Archive for the ‘Photos’ Category

Project 52 – Week 38 – Friends, Family, Travels

Wednesday, March 8th, 2017

It’s time for Project 52, Week 38!

2002_06 20 Friends

38 weeks ago, on my 52nd birthday, I began Project 52. Since there are 52 weeks in a year, each week I’m taking one year of my life and blogging about it. This week, I’m covering the year I was 38 — June 14, 2002, to June 14, 2003. Once again, the challenge is summarizing, not posting all the wonderful pictures, and trying to get it down to one post.

Last time, I mentioned that on my 38th birthday, we were in Chicago, where Jade (then called Josh) was competing in the National MathCounts competition.

Now, the two previous years when Josh had done very well in MathCounts but hadn’t quite made the national DoDDS team (6th when they needed to be 4th), those years the team had gone to Washington, DC, to compete. So my heart had gotten set on the year that Josh made the team we’d go to DC. And then when Josh did make the team — the competition was in Chicago!

So — we decided to make a trip to DC on the way home from Chicago. Steve had to get back to work, but Josh, Timmy, and I made a stop in Virginia to see my dear friends Kathe and Darlene.

We stayed at Kathe’s house. Kathe now had two kids, Tim and Ben. They are the same distance apart as Jade and my Tim — only my Tim is the youngest and Kathe’s Tim is the oldest. (First Timothy and Second Timothy. Back then, my Tim was Timmy and Kathe’s Tim was Tim. Who knew they’d ever live near each other?) Here are Kathe and Ben.

2002_06 1 Kathe and Ben

And we spent a day in DC.

2002_06 2 Tims Smithsonian

2002_06 3 Tims

2002_06 4 Tims

2002_06 5 DC

2002_06 6 DC

2002_06 7 DC

Oh look! Darlene’s oldest, Ryan, was born by then, and was with us in DC.

2002_06 8 Ryan

2002_06 9 DC

2002_06 10 Smithsonian

Here’s an extra cute one of Kathe and Ben.

2002_06 11 Kathe and Ben

This was another day in DC. We wanted to go to Ford’s Theater (because of Tim’s project on Lincoln), but it was closed. We did see the room where Lincoln died.

2002_06 12 DC

(Kathe was such a nice hostess, taking us all around!)

Finally a picture with Josh! Later, Kathe took us to Shenandoah Caverns. Next to the caverns, there’s a parade float museum. We explored it for awhile.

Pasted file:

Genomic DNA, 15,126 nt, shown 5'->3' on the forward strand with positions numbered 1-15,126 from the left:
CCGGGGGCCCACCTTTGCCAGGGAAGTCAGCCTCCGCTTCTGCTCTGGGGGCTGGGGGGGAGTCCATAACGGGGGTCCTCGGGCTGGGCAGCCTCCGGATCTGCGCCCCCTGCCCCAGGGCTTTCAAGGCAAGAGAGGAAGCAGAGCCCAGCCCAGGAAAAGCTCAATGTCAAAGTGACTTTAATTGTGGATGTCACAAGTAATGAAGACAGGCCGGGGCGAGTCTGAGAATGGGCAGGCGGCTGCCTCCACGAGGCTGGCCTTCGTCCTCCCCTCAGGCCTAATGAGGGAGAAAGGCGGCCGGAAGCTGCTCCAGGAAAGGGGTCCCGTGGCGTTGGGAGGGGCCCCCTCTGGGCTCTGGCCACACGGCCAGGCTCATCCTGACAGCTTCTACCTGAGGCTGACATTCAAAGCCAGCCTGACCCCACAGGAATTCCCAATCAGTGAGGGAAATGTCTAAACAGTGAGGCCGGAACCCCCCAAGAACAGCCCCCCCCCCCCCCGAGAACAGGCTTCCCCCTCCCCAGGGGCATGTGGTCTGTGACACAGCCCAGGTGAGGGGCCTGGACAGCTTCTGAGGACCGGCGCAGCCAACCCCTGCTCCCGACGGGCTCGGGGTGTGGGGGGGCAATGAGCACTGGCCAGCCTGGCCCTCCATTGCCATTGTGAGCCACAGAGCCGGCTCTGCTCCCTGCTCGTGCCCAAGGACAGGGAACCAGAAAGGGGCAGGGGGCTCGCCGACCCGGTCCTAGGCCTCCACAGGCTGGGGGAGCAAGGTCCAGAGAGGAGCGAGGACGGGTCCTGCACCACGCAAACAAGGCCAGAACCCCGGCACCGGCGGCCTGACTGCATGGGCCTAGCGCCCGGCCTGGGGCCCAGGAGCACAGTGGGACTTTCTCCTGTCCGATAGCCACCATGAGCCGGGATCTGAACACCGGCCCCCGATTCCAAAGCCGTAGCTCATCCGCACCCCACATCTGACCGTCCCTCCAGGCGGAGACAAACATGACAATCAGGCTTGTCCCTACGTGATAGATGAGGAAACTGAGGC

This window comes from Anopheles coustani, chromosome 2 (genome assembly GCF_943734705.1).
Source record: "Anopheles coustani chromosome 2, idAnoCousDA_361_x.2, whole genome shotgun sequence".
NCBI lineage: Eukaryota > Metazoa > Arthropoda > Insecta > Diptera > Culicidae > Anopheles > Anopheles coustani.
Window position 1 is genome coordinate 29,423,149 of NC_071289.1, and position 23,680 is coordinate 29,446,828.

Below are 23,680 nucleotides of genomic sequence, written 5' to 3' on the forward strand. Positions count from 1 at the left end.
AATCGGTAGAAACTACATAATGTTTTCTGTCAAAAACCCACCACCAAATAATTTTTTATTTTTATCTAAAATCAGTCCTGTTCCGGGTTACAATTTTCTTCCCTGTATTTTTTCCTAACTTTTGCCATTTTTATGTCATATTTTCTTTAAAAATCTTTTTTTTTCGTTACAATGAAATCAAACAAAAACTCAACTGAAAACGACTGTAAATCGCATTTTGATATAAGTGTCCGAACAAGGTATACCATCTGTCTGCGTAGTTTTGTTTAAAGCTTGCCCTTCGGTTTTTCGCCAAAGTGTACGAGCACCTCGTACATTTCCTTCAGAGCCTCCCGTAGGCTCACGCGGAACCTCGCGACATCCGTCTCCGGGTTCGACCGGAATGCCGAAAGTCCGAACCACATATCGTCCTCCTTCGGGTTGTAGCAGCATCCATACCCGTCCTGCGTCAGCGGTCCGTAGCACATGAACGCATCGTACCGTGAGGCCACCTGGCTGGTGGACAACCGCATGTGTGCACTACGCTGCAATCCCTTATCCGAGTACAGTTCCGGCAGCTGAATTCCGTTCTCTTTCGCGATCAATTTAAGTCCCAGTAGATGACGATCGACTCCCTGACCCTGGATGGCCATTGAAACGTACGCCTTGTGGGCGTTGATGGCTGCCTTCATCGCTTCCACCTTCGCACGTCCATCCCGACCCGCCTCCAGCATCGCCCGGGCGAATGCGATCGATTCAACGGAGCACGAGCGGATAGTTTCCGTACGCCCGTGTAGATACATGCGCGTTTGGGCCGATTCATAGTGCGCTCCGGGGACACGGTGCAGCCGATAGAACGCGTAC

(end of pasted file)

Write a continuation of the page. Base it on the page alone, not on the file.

2002_06 14 Shenandoah

2002_06 15 Float

2002_06 16 Shenandoah

Back at Darlene’s house, little Ryan was at an adorable age!

2002_06 17 Ryan

2002_06 18 LeVaults

Our friends the Ciufos (from Germany and Illinois) were now stationed in DC, so they came to see us at Darlene’s house and all the kids played together.

2002_06 19 Ciufos

2002_06 20 Ciufos

It wasn’t quite the 4th of July, but we set off fireworks while we were in America.

2002_06 21 Fireworks

And that was the second time I got to visit Gateway Community Church, then meeting at Rachel Carson Middle School!

2002_06 23 Friends

2002_06 24 Barsottis

Josh enjoyed Kathe’s dogs.

2002_06 25 Dogs

A Group Picture before we went back home.

2002_06 26 Group

Back home, Germany was doing well in the World Cup! This picture was taken out our window.

2002_07 1 Deutschland

We’d spent our money on the trip to America, so we did shorter trips that summer. Here’s Schloss Dhaun.

2002_07 2 Schloss Dhaun

2002_07 3 Schloss Dhaun

2002_07 4 Dhaun

2002_07 5 Dhaun

2002_07 6 Dhaun

It’s always fun to fill a doorway! (Or window?)

2002_07 7 Timmy Window

2002_07 8 Dhaun

We did an overnight trip to go to LEGOLAND Deutschland, which was quite new.

2002_07 9 Legoland

2002_07 10 Legoland Lion

2002_07 11 Legoland

2002_07 12 Legoland

Now that I think about it: Josh is probably missing from the LEGOLAND photos because that was when they were in Ireland! Josh again went to the Ireland Centre for Talented Youth program at Dublin City University. This time we put Josh on the plane and didn’t get to take an Irish vacation ourselves. So it seemed like a good idea to do something special with Timmy. (My 2002 calendar is missing is why I had to remember that.)

Timmy turned 8 years old at the end of July.

2002_07 14 Timmy's Birthday

2002_07 15 Timmy's Birthday

Josh was back. They did not like getting their picture taken and had painted their fingernails in Ireland. (Perhaps there were some clues about their true gender? It was soon after that they grew their hair out.)

2002_07 16 Jade

We also took a trip to Detmold in northern Germany when my sister Marcy toured there with the Continental Singers.

2002_07 13 Detmold

2002_08 1 Detmold

Detmold had some amazing rock formations. And now Josh is the one letting me take their picture.

2002_08 2 Detmold

2002_08 3 Detmold

2002_08 4 Detmold

We visited Hameln on that trip.

2002_08 5 Hameln

That Fall, Timmy started 3rd grade and Josh started high school!

2002_09 2 Timmy 3rd grade

2002_09 Josh 9th grade

In October, my cousin Jani came to visit! We took her to stay with her former college roommate from Switzerland, traveling through the Black Forest.

2002_10 1 Jani

The Swiss family was charming, and fed us Raklete. We liked it so much, I bought Steve our own Raklete grill for his birthday that year.

And one of my favorite translation stories happened there. Jani’s friend was married, with an adorable two-year-old son. I mentioned how adorable the boy was. The father got out his dictionary and said, “Yes, he’s cute, but he gets this… raving madness.”

I laughed so hard, because I knew exactly what he meant! But I’d never before heard a child’s temper tantrums called raving madness. The perils of dictionary translation!

After dropping off Jani, we went back home by way of “Heidi’s Alp.” So beautiful!

2002_10 2 Switzerland

2002_10 3 Heidi's Alp